“Oh, GOD!” screamed Taylor.
I dove into the dried up riverbed a second before the thing swooped over us. Despite it’s impressive size and wingspan, it seemed to have no trouble navigating the dense woods. I looked up, just as it landed and spotted my staff sticking out of the leaves.
“Stay low and keep crawling,” I ordered Taylor picking up a rock.
The creature looked back at me and screeched. It’s call rattled my bones and pained my ears, but I got to the staff. It lumbered toward me, uneasy on the ground. I made a viscous toss with the rock, grazing its beak, then attempted to follow up with the staff. The creature backhanded me with a wing, pinning me against a tree, then attempted to impale my head on the beak. I slid out just in time to hear the wood crack above my head, as the beak penetrated almost all the way up to the skull. It’s foul breath hit me like a wave of black nausea.
Reeling back, I smacked it in the chest, but I was off balance and stumbling backwards. The tiny claws on the end of its wings began scratching at me, tearing my clothes and flesh. Finally, the ground rose up ever slightly and I fell backwards, scrambling to the shrubs behind me. It would’ve skewered me, except that when I pushed some of the branches away, the rising sun shone like a beacon through the trees. The creature wailed, and, frightened and confused, leapt into flight and flew deep into the dark forest. For a few minutes, I just sat there with my back against a tree, hoping against hope this thing wouldn’t come back. That it didn’t even exist, but deep in my heart I knew. There was man, there was nature and there was a Jersey Devil. And if that were true, what the Hell am I supposed to do?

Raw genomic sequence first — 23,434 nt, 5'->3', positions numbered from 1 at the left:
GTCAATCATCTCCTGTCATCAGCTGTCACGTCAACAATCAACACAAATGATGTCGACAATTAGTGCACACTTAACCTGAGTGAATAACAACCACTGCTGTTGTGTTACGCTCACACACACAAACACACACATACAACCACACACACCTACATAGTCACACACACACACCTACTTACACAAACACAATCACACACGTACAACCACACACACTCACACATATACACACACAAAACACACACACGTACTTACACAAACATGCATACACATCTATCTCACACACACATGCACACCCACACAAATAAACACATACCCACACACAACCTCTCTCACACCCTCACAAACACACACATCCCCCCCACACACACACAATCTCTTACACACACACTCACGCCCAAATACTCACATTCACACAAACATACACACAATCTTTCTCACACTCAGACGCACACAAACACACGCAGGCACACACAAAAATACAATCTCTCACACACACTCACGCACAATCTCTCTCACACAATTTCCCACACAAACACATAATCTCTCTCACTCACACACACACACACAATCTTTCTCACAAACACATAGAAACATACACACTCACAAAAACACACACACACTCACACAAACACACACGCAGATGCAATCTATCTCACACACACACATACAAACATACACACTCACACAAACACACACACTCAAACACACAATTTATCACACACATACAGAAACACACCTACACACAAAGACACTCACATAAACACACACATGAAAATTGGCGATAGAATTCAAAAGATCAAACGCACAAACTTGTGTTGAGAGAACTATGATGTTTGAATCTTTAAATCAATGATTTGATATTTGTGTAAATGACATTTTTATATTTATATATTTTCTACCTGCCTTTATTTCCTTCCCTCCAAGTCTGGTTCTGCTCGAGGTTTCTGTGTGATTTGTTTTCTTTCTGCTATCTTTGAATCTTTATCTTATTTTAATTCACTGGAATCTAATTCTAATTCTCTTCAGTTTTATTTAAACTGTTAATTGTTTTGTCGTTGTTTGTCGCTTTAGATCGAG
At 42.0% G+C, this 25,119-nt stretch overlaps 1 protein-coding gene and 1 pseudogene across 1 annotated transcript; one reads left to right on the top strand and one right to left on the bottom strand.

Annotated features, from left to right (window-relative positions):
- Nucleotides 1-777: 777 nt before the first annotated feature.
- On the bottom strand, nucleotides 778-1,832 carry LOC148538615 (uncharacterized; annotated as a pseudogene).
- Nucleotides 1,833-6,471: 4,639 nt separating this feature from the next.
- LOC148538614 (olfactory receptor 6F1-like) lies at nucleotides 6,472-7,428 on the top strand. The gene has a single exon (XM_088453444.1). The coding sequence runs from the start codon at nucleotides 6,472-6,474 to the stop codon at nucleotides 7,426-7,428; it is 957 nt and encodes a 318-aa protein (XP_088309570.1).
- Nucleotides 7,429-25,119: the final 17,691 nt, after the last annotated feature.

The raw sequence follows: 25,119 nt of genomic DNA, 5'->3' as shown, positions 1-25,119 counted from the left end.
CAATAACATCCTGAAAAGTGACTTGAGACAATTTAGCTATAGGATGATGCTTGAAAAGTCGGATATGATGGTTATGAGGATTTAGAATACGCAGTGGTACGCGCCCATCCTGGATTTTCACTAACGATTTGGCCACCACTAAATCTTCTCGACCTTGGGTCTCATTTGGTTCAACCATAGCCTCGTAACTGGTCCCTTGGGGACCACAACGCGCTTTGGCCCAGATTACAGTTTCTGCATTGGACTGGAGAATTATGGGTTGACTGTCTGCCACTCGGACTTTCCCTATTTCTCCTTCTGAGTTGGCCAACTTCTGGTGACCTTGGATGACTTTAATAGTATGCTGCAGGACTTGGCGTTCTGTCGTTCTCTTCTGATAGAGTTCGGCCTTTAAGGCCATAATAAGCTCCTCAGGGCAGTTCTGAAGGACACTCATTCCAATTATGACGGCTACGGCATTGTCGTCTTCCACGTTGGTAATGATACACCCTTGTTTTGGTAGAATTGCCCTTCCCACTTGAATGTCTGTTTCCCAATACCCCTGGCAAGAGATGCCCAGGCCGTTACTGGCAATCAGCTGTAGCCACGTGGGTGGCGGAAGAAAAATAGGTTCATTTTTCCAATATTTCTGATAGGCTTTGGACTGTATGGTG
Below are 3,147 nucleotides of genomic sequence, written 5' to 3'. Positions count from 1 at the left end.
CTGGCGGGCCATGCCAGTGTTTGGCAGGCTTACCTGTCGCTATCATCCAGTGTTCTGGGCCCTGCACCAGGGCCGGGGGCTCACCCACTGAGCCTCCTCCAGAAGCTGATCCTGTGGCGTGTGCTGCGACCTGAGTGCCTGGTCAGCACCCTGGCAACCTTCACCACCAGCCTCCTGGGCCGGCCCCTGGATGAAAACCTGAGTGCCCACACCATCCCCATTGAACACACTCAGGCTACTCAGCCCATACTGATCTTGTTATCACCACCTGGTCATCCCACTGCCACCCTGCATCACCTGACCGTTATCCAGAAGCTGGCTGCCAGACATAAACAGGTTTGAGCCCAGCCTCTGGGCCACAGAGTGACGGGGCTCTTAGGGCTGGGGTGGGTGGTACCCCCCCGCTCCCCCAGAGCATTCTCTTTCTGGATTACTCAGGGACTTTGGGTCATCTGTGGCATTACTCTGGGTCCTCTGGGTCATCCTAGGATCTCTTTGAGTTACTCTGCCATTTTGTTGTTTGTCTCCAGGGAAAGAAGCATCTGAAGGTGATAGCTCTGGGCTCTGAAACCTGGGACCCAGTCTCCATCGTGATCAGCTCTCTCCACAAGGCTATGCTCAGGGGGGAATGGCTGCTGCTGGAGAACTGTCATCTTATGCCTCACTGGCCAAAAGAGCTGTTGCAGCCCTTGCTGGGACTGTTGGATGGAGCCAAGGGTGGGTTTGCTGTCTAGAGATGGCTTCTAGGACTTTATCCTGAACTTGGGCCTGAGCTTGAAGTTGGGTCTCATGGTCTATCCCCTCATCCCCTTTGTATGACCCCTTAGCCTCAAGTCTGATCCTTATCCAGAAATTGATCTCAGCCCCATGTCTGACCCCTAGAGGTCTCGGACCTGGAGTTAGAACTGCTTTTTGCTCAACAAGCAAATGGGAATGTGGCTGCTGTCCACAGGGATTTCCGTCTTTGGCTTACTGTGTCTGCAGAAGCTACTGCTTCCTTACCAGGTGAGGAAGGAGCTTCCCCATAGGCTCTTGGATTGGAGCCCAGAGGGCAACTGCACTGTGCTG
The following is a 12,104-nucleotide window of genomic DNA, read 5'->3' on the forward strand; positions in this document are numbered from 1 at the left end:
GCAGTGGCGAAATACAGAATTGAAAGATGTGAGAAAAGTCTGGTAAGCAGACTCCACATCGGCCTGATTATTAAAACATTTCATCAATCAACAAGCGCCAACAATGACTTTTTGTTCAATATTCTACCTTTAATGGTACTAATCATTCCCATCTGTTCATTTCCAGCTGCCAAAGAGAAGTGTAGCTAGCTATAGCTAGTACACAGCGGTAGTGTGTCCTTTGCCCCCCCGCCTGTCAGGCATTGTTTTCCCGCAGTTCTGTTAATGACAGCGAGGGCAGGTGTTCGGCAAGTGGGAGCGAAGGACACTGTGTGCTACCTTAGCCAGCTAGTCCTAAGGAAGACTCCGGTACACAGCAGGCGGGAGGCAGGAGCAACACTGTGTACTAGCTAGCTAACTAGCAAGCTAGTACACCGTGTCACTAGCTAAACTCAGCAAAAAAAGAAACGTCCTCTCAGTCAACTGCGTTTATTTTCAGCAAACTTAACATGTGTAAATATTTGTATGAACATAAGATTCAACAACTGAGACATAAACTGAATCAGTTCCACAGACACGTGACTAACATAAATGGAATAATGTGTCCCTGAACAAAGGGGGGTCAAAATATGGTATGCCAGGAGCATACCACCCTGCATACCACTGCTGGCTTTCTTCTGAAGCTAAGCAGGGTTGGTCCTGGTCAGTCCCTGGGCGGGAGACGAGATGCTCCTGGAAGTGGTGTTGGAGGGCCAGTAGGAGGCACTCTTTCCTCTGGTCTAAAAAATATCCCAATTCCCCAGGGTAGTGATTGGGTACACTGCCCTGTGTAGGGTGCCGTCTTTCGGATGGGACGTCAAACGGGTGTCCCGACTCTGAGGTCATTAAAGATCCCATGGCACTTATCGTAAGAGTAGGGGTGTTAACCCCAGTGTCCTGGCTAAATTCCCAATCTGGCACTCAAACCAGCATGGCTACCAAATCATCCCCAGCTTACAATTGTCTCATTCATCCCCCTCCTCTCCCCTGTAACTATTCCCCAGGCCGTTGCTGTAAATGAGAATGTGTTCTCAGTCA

I circled around back to Paula’s original camp. There wasn’t much left, but I threw some provisions into her backpack and found another knife. In the distance, I could see the mobsters and Paula, but the situation had changed. Tommy was now holding Paula hostage, while Nate/Sal had a gun to Paragon’s head. Al and Gino were in the middle. Just before I got up to join the little stand off, I spotted a book, bound in a plastic binder. It was labeled “Comco Industries, Wetlands Development Plan”.
Before I even started walking, the gangsters could already see me and with Taylor in tow, I wasn’t going anywhere. I calmly walked into the middle of things and pushed Taylor to the ground roughly.
“Ow!” he yelped in pained.
“Taylor, are you all right?” asked Paula.
“Stay right there, wackjob,” insisted Tommy. “We’re just about to make an even trade here. I give you the girl, You give me Mr. G and we all go our separate ways without puttin’ holes in anybody.”
“You can keep her,” I growled.
I pulled out my gun and aimed at Paula. Tommy backed away in shock, but kept a tight grip on her.
“Hey, hey, hey!” objected Paragon, not wanting the situation to further slip out of control. “Your boy’s got me hostage here.”
“J.D.,” said Paula a little too innocently. “I thought you wanted to---”
“You’re no student,” I interrupted, throwing the book at her feet. “You’re doing a fucking impact study for Comco, so they can bulldoze this spot and building another fucking mini-mall!”
“You work for Comco?” asked Taylor, shocked and lucid again.
“Look,” she said uncomfortably. “They paid for some of my tuition, they funded the study--- So what? Everything I report will tell them not to build here. They can’t push anything past the Pinelands Commission anyway.”